To me, diamonds are all about the numbers: the equations formed by time and substance that create each unique stone.

The expressions of facets that transform the rough stone to polished gem, coaxing it to come to life with either fiery vivacity or restrained incandescence.

The price tag that puts a piece within reach, the pricelessness and sentimentality that ensure special pieces remain family heirlooms for generations or centuries.

So many equations and sensibilities, both mathematical and metaphysical come to mind when you look at a cut diamond with either a jeweller’s loupe or the naked eye, be it loose in the palm of your hand or set in a fashion that tickles your fancy.


What transforms a matrix of crystallised carbon into an Emerald Cut or an Emerald Cut to an Asscher?

Why are we drawn to and enthused by the stones we favour and choose to mark anything from goal achievement to marital engagement?

The large concentric steps and high crown of the Asscher Cut that highlight truest colour and minute flaws resonate with me on levels both stylistic and soulful.

When looking into the table of an Asscher Cut stone, it is always a radiant moment of meditation.

As my eyes descend a staircase of facets that refract a web of rich history and brilliant evolution across time and continents, I ruminate on the equations and alchemy that transforms a rough stone to the ultimate conduit of style and “What makes the diamond man a master of substance?”

To me, it is definitely a combination and development of Time, Facets and Spirit.

hi5c.1907 unSEEN Peek™ – The Asscher brothers discuss a polishing strategy for the Cullinan diamond

The Asscher Cut was a 1902 innovation of the Dutch Asscher brother Joseph who was part of a renowned and masterful family of diamond cutters.

The Asschers were famed in their time for cutting the then largest rough diamond – The Cullinan – into polished stones.

The most brilliant and bold of the stones were set into the British crown jewels.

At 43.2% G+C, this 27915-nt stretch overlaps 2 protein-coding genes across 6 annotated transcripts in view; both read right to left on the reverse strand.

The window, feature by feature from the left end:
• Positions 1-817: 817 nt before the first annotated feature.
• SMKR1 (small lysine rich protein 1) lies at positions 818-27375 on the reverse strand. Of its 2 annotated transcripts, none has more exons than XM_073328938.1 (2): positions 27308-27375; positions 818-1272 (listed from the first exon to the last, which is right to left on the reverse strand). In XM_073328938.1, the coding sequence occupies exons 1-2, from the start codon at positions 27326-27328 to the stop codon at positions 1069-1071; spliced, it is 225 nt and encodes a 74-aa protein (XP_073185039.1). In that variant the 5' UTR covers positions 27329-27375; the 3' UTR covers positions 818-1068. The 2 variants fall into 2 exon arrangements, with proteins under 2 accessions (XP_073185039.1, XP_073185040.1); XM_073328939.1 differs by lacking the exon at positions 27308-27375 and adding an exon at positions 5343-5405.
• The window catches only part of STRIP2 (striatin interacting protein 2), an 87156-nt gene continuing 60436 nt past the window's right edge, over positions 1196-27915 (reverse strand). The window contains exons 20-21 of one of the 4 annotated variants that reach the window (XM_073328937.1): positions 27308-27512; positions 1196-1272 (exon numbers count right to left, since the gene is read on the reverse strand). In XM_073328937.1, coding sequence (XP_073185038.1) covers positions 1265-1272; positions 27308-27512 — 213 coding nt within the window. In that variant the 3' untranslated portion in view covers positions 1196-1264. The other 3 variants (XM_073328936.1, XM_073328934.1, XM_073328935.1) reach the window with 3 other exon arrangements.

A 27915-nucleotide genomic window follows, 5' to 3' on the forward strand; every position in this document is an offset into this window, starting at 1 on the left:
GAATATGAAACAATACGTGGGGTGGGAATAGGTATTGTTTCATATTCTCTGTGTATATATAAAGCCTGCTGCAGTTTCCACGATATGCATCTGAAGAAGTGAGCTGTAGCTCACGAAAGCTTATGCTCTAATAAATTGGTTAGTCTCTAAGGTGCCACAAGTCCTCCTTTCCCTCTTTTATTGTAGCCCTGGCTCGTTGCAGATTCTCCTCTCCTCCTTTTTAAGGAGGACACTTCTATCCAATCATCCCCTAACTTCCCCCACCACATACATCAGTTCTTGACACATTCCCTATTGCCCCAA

The Cullinan I, also known as the Great Star of Africa was cut in a pendeloque weighing 530.2 carats and set at the apex of the Sovereign’s Sceptre with Cross.

The Cullinan II or Second Star of Africa was cut in a cushion shape with 66 facets weighing 317.4 carats and magnificently set within the Imperial State Crown.

REGAL unSEEN Peek™ – HRM Queen Elizabeth II wearing the  94.4 carat pear-cut Cullinan III in combination with the 63.6 carat square-cut Cullinan IV set within a brooch.

The original Asscher Cut featured 58 facets and has evolved to feature 74 facets in its contemporary successor the Royal Asscher Cut which has mathematically enhanced the cut with perfect symmetrical proportions and accurate faceting parameters.

The Asscher Cut is the epitome of Art Deco elegance, but it was in fact favoured by the crème of high jewellers from the early Twentieth Century.

From 1968 until her death in 2011, Elizabeth Taylor kept the cut in the spotlight with her bold profiling of the 33.19 carat Krupp Diamond purchased as gift by Richard Burton.

Taylor wore the renamed Taylor-Burton Diamond with a spirit of radiance, resplendence and reparation as it once belonged to a scion of the German Krupp family who supported the Third Reich and employed forced labour during World War Two; Elizabeth was Jewish by her 1959 Las Vegas temple marriage to the singer Eddie Fisher.